taken to wing and were seeking breakfast above the overgrown
representations of the Banaue rice terraces. Jon's lugging
the scope and tripod across paid off early. Everyone had
fine views of a PIED TRILLER and a PHILIPPINE PYGMY WOODPECKER
perched on opposite branches of an agoho (casuarina) tree.
Albert and Ami Ramos had noticed the triller first and wanted
to find out what it was. Mike pointed out the woodpecker.
At first glance it appeared to be a bump on branch until
you focused at it and discovered a bird drilling away for
grubs. Throughout the area we could hear ZEBRA DOVES calling
in the underbrush, occasionally followed by the hooting
of another unidentified dove species.
Pia spotted one, two then three "little brown jobs"
in the agoho tree opposite the one with the woodpecker in
it. No one could seem to make out what they were until the
light improved and Jon, Mike, Pia and I were of the opinion
that these were immature SCALY-BREASTED MUNIAS. Orly would
later tell me that he decided to stick around the Cordillera
section because each time he attempted to leave a new bunch
of birds would show up.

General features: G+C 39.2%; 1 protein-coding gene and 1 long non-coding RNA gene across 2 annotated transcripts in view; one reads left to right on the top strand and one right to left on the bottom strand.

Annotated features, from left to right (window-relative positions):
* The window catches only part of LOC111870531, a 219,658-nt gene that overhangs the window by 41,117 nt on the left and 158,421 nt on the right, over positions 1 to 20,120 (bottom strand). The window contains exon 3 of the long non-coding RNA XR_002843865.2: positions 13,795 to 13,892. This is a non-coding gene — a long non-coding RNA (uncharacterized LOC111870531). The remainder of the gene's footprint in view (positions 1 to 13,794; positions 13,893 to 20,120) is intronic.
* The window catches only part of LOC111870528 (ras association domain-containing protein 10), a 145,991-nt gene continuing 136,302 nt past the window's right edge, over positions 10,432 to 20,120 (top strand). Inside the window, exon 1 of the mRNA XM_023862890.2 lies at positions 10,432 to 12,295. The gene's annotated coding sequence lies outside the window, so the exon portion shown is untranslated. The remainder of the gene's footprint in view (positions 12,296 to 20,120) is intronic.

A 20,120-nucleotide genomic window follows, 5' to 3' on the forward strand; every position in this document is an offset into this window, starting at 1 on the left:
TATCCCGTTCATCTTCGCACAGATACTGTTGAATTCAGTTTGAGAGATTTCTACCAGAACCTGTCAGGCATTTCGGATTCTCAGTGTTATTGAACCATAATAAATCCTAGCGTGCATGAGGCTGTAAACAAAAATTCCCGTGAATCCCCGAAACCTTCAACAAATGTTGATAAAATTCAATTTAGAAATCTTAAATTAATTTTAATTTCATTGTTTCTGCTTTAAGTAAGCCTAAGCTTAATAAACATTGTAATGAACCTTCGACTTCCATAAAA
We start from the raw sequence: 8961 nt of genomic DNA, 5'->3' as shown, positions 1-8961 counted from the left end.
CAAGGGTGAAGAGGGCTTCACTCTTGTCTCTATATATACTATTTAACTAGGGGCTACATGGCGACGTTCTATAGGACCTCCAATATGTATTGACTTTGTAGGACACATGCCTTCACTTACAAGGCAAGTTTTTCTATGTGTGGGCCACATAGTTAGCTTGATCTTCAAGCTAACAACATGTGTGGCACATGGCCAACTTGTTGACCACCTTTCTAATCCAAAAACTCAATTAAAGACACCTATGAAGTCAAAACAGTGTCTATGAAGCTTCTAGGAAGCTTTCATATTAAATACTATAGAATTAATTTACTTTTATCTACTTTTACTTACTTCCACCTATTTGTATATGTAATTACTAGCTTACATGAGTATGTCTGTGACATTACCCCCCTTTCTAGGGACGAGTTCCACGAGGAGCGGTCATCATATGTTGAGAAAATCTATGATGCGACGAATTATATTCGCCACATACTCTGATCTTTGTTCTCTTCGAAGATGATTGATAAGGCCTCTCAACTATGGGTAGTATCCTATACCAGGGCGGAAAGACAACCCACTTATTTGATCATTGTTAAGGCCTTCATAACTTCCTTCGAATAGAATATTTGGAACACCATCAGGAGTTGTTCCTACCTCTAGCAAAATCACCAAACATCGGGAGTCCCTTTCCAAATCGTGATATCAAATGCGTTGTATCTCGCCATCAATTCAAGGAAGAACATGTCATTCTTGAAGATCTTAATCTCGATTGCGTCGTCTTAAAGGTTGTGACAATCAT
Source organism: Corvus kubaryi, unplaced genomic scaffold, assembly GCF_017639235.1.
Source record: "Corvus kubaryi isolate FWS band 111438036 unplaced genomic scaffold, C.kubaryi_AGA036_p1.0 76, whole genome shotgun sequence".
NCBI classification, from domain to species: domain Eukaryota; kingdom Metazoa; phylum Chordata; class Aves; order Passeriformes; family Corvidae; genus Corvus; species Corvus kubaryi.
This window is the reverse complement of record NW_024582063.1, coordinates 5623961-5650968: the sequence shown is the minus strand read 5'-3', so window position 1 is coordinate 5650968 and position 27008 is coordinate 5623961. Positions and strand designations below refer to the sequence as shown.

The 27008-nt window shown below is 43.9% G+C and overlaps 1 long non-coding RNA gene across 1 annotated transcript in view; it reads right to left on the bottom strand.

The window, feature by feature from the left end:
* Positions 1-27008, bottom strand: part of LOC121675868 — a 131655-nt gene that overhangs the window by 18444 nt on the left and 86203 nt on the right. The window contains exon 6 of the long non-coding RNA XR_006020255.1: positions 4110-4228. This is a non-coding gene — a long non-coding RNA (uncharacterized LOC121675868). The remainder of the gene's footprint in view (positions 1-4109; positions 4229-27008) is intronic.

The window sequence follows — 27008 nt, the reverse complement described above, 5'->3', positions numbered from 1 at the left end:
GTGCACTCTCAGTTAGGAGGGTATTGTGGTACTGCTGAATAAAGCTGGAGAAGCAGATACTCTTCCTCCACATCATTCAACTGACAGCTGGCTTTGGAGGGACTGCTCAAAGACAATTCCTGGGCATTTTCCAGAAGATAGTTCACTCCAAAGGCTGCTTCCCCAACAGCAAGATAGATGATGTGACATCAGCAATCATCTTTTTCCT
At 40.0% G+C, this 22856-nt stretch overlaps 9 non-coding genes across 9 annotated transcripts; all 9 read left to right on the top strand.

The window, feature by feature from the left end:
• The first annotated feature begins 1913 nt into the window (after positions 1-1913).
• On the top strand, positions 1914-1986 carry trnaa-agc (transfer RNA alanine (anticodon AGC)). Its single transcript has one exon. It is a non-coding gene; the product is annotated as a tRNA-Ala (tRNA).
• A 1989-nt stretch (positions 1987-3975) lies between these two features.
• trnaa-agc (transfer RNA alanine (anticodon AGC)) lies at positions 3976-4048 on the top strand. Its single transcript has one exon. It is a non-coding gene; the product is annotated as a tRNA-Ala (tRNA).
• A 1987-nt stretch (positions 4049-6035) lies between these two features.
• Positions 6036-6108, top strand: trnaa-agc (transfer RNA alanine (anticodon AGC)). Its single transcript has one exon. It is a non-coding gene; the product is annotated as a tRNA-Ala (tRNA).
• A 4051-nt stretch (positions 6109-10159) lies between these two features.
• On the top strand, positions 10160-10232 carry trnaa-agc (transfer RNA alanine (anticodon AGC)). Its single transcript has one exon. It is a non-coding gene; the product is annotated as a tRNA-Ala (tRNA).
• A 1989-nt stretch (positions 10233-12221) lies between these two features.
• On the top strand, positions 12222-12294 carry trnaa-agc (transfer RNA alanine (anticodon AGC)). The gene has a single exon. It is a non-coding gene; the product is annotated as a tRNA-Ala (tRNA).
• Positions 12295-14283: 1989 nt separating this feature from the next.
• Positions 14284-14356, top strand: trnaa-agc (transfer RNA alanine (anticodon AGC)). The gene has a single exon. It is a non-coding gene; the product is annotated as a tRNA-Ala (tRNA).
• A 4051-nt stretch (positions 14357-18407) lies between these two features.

Orly had managed to make it back to the road by climbing
one section of the terraces. With my arm still smarting
from the spines of the "wait-a-minute" vine, I
decided to follow Mike through the fallow field in the opposite
direction. As Mike and I prepared our ascent on one side
of the terraces, a RED TURTLE DOVE flew from behind the
rise, settled in the agoho tree next to the road then returned
from where it came.
Our attempt to cross the Cordillera broke us up into small
groups. We found Pia waiting for us on the other side of
the "rice terraces." She's already gone off to
the Vigan House and reported seeing what she thinks might
be rails on the edge of a marshy area near the building.
We found Jed Natividad wandering down a nearby lane and
we spent some time watching a PIED FANTAIL in a tree. I'd
expected to see more of them but this happened to be the
only other time I'd seen the species during the entire trip.
We found no other birds here except a few Yellow-Vented
Bulbuls and a handful of EURASIAN TREE SPARROWS.
We found Marc Villa and the rest of the group gathered at
the Vigan House from where Pia had seen the rails. After
waiting for some time, Orly and I thought we might as well
skirt the marshy area to return to the lagoon and maybe
get lucky. In the process I was hoping too that our hike
through the grove would flush out something for the others